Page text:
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Mol Pharmacol. 1990 Oct;38(4):531-41.

Agonist-induced desensitization of D1-dopamine receptors linked to adenylyl cyclase activity in cultured NS20Y neuroblastoma cells.

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Experimental Therapeutics Branch, National Institute for Neurological Disorders and Stroke, National Institute of Health, Bethesda, Maryland.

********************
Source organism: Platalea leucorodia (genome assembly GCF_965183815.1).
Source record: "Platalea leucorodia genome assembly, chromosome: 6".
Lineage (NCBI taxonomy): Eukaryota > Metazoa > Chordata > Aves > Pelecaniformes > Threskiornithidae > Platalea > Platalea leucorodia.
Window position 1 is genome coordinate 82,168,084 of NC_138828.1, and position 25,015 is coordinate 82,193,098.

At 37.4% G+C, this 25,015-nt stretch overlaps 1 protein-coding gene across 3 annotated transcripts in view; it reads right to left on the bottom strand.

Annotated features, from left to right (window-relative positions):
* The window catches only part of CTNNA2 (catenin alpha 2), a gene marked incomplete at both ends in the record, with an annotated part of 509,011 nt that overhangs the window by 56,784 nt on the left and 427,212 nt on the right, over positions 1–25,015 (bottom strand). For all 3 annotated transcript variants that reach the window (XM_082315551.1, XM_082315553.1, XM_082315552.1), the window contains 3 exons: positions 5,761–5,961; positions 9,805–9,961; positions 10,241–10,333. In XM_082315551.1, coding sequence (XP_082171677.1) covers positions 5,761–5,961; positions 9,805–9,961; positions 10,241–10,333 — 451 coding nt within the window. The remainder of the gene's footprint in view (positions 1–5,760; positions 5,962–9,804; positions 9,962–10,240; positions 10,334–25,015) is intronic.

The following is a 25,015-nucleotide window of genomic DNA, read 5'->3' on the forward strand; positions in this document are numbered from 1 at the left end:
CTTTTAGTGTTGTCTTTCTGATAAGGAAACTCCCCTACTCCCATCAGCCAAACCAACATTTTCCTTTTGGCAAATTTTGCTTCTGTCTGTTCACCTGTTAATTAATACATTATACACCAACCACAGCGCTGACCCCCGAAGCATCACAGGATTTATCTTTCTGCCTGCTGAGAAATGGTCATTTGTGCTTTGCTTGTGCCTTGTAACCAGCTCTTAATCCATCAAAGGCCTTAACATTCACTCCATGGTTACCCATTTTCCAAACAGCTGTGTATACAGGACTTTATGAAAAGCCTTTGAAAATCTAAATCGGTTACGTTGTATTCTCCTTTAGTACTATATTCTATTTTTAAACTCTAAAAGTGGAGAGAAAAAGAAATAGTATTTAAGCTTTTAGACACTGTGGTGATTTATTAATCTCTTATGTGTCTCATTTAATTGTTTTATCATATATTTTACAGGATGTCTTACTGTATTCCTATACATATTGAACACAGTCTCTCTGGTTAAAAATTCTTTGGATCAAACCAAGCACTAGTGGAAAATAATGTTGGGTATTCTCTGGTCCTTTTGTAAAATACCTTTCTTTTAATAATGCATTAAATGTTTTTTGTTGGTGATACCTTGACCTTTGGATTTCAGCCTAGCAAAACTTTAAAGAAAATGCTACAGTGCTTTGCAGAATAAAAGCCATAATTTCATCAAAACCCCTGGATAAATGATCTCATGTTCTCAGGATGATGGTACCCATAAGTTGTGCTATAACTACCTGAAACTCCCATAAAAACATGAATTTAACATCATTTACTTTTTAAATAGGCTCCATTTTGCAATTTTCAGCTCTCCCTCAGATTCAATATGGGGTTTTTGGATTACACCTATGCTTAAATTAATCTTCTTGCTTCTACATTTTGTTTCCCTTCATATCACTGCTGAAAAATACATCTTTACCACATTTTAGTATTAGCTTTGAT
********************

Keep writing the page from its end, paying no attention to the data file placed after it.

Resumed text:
NS20Y neuroblastoma cells expressing a homogeneous population of D1-dopamine receptors were used in the present study as a model system to investigate the mechanisms of agonist-induced stimulation and desensitization of D1 receptor-coupled adenylyl cyclase activity. Membrane prepared from NS20Y cells showed a pharmacologically specific, dose-dependent increase in cAMP production in response to various dopaminergic agonists. Dopamine exhibited an EC50 of 5 microM, and at 100 microM a maximal stimulation of 3-4-fold over basal enzyme activity was observed, which could be selectively antagonized by the active stereoisomers of SCH-23390 and butaclamol. Preincubation of NS20Y cells with dopamine induced homologous desensitization of D1 receptor-coupled adenylyl cyclase activity, decreasing dopamine- but not prostaglandin-, adenosine-, or forskolin-stimulated cAMP production. Desensitization did not affect the EC50 for dopamine but resulted in an 85-90% reduction in the maximal response. Dopamine-induced desensitization of adenylyl cyclase activity was found to be both dose and time dependent. As early as 5 min after preincubation with dopamine, cAMP production was decreased by 45-50%, with maximal desensitization occurring by 90 min. Preincubation of NS20Y cells with dopamine also induced a decrease in D1 receptor ligand binding activity, as assessed with the radiolabeled antagonist [3H]SCH-23390. This decrease in binding activity occurred more slowly than the loss of enzyme activity, not achieving maximal levels until after 3 hr. [3H]SCH-23390 saturation binding isotherms in control and maximally desensitized NS20Y cell membranes revealed no change in affinity (KD); however, a 65-70% decrease in receptor number (Bmax) was observed. Because the maximal and temporal decrease in D1 receptors does not correlated with the decrease in dopamine-stimulated enzyme activity, the desensitization may involve a functional uncoupling of the D1 receptor in addition to receptor down-regulation. This is further suggested by a loss in high affinity agonist binding observed in agonist/[3H]SCH-23390 competition experiments after desensitization. Removal of dopamine after maximal desensitization/down-regulation results in recovery to control values by 24 hr. This recovery is mostly, but not completely, blocked by protein synthesis inhibitors, suggesting an involvement of receptor degradation in the desensitization process.

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